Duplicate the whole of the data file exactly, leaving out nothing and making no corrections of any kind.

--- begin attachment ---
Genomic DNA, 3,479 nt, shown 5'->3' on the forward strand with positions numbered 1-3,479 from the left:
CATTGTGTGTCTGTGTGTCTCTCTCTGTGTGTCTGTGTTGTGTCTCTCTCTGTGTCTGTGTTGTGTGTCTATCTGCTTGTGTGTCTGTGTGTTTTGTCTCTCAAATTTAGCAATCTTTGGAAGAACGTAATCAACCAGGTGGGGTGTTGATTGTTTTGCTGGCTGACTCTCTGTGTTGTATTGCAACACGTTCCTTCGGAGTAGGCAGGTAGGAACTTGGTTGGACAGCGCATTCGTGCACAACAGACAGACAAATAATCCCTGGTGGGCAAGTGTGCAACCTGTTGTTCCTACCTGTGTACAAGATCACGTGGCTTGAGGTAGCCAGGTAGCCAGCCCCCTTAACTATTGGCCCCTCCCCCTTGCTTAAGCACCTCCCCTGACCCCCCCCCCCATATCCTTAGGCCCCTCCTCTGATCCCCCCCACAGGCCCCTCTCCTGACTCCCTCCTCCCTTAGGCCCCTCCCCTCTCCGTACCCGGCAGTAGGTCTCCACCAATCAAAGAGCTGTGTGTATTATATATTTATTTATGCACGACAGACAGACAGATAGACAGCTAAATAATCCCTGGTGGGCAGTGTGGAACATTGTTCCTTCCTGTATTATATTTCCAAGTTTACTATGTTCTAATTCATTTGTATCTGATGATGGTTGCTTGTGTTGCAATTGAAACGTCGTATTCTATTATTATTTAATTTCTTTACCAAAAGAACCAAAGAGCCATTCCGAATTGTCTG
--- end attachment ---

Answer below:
Genomic DNA, 3,479 nt, shown 5'->3' on the forward strand with positions numbered 1-3,479 from the left:
CATTGTGTGTCTGTGTGTCTCTCTCTGTGTGTCTGTGTTGTGTCTCTCTCTGTGTCTGTGTTGTGTGTCTATCTGCTTGTGTGTCTGTGTGTTTTGTCTCTCAAATTTAGCAATCTTTGGAAGAACGTAATCAACCAGGTGGGGTGTTGATTGTTTTGCTGGCTGACTCTCTGTGTTGTATTGCAACACGTTCCTTCGGAGTAGGCAGGTAGGAACTTGGTTGGACAGCGCATTCGTGCACAACAGACAGACAAATAATCCCTGGTGGGCAAGTGTGCAACCTGTTGTTCCTACCTGTGTACAAGATCACGTGGCTTGAGGTAGCCAGGTAGCCAGCCCCCTTAACTATTGGCCCCTCCCCCTTGCTTAAGCACCTCCCCTGACCCCCCCCCCCATATCCTTAGGCCCCTCCTCTGATCCCCCCCACAGGCCCCTCTCCTGACTCCCTCCTCCCTTAGGCCCCTCCCCTCTCCGTACCCGGCAGTAGGTCTCCACCAATCAAAGAGCTGTGTGTATTATATATTTATTTATGCACGACAGACAGACAGATAGACAGCTAAATAATCCCTGGTGGGCAGTGTGGAACATTGTTCCTTCCTGTATTATATTTCCAAGTTTACTATGTTCTAATTCATTTGTATCTGATGATGGTTGCTTGTGTTGCAATTGAAACGTCGTATTCTATTATTATTTAATTTCTTTACCAAAAGAACCAAAGAGCCATTCCGAATTGTCTG